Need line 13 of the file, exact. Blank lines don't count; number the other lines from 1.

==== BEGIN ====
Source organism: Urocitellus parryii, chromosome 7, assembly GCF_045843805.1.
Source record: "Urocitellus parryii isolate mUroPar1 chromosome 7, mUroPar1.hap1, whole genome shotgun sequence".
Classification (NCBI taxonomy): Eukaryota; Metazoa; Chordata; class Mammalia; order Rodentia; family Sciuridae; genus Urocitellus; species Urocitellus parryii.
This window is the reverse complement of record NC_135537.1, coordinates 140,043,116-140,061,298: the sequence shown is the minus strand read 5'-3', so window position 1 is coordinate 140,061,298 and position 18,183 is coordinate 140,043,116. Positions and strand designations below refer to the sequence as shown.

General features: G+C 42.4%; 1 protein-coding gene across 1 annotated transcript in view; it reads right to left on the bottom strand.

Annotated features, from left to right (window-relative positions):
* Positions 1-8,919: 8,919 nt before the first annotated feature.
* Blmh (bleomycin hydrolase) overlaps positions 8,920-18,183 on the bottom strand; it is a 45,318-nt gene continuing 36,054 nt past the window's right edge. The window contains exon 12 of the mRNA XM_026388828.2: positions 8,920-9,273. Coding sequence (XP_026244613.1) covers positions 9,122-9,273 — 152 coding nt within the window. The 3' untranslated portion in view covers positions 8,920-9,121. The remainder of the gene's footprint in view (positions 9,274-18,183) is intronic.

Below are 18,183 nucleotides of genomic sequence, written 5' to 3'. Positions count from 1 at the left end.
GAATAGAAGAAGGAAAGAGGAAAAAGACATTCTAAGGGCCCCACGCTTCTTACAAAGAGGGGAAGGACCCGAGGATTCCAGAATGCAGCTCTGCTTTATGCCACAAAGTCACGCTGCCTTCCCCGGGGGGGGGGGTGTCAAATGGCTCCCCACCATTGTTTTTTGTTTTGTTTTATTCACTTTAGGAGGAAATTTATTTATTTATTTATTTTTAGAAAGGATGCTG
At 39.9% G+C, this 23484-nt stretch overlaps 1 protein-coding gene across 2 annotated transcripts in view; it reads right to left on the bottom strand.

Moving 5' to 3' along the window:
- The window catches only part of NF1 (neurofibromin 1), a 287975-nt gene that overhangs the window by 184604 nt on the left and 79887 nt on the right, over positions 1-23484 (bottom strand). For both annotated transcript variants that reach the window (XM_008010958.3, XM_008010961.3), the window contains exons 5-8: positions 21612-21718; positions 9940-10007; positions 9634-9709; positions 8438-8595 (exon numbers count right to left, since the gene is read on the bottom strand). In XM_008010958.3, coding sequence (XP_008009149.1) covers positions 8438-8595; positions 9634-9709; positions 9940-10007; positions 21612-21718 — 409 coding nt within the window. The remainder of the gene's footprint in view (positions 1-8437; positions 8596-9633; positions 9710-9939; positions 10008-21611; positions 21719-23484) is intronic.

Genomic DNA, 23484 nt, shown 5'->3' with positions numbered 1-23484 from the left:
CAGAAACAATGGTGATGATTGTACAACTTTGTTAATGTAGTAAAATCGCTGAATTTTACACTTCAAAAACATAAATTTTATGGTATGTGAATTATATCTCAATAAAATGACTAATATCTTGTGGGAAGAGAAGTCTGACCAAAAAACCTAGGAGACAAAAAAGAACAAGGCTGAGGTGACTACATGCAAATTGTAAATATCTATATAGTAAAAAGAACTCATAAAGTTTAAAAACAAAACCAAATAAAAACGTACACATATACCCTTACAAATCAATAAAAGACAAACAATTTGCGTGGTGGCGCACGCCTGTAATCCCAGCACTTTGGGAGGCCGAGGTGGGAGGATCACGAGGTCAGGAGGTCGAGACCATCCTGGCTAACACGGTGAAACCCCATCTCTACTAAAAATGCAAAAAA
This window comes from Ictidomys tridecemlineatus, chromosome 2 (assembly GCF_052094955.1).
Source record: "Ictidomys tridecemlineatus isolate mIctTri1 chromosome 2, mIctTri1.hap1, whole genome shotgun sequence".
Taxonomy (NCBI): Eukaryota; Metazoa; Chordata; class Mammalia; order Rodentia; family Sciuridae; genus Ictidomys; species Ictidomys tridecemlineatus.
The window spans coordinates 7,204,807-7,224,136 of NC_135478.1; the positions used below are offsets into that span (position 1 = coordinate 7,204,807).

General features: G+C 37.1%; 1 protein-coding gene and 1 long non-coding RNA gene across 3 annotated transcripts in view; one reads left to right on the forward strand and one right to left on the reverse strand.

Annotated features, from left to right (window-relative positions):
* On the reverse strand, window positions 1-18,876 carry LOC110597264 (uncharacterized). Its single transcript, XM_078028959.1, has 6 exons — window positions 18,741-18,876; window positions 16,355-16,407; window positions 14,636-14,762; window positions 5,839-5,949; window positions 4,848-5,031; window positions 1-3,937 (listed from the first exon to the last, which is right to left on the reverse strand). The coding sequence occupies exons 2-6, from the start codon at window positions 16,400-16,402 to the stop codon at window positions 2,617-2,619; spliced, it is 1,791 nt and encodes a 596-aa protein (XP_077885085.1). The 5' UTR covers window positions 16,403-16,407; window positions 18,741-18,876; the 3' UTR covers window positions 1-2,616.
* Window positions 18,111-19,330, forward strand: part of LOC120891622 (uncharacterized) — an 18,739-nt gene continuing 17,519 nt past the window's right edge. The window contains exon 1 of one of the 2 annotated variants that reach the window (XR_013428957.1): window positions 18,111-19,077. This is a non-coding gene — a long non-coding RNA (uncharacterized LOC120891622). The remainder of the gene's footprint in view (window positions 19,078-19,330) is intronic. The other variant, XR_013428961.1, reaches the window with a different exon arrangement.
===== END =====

- The window catches only part of NF1 (neurofibromin 1), a 287975-nt gene that overhangs the window by 184604 nt on the left and 79887 nt on the right, over positions 1-23484 (bottom strand). For both annotated transcript variants that reach the window (XM_008010958.3, XM_008010961.3), the window contains exons 5-8: positions 21612-21718; positions 9940-10007; positions 9634-9709; positions 8438-8595 (exon numbers count right to left, since the gene is read on the bottom strand). In XM_008010958.3, coding sequence (XP_008009149.1) covers positions 8438-8595; positions 9634-9709; positions 9940-10007; positions 21612-21718 — 409 coding nt within the window. The remainder of the gene's footprint in view (positions 1-8437; positions 8596-9633; positions 9710-9939; positions 10008-21611; positions 21719-23484) is intronic.